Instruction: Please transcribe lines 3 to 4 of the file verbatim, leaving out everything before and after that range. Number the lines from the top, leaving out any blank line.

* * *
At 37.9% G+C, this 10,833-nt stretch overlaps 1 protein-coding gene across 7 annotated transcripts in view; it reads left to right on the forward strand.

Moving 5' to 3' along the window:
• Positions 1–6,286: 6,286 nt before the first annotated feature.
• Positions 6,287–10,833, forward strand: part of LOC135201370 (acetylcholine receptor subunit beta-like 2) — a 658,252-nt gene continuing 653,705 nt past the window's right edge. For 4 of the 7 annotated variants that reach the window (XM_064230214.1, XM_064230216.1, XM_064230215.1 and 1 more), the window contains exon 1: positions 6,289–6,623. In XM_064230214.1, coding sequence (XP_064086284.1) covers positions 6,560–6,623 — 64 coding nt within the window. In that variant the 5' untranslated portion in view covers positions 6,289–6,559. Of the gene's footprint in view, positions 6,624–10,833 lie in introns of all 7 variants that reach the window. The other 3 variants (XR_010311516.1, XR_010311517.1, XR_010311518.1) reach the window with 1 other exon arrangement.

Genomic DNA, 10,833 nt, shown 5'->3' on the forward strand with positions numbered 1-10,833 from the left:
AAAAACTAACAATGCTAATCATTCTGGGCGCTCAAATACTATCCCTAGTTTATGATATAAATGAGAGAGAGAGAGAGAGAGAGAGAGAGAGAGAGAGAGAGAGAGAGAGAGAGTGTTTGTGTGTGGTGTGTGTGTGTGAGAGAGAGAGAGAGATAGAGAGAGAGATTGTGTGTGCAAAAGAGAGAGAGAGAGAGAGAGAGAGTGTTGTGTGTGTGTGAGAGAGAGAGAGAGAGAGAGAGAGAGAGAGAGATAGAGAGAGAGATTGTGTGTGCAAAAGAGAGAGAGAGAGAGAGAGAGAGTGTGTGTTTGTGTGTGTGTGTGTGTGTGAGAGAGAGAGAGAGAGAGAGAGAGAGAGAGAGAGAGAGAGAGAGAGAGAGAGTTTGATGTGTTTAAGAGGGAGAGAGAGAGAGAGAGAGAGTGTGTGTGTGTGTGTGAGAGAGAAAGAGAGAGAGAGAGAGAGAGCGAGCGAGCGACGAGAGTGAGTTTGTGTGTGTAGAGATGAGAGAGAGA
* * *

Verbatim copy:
• Positions 1–6,286: 6,286 nt before the first annotated feature.
• Positions 6,287–10,833, forward strand: part of LOC135201370 (acetylcholine receptor subunit beta-like 2) — a 658,252-nt gene continuing 653,705 nt past the window's right edge. For 4 of the 7 annotated variants that reach the window (XM_064230214.1, XM_064230216.1, XM_064230215.1 and 1 more), the window contains exon 1: positions 6,289–6,623. In XM_064230214.1, coding sequence (XP_064086284.1) covers positions 6,560–6,623 — 64 coding nt within the window. In that variant the 5' untranslated portion in view covers positions 6,289–6,559. Of the gene's footprint in view, positions 6,624–10,833 lie in introns of all 7 variants that reach the window. The other 3 variants (XR_010311516.1, XR_010311517.1, XR_010311518.1) reach the window with 1 other exon arrangement.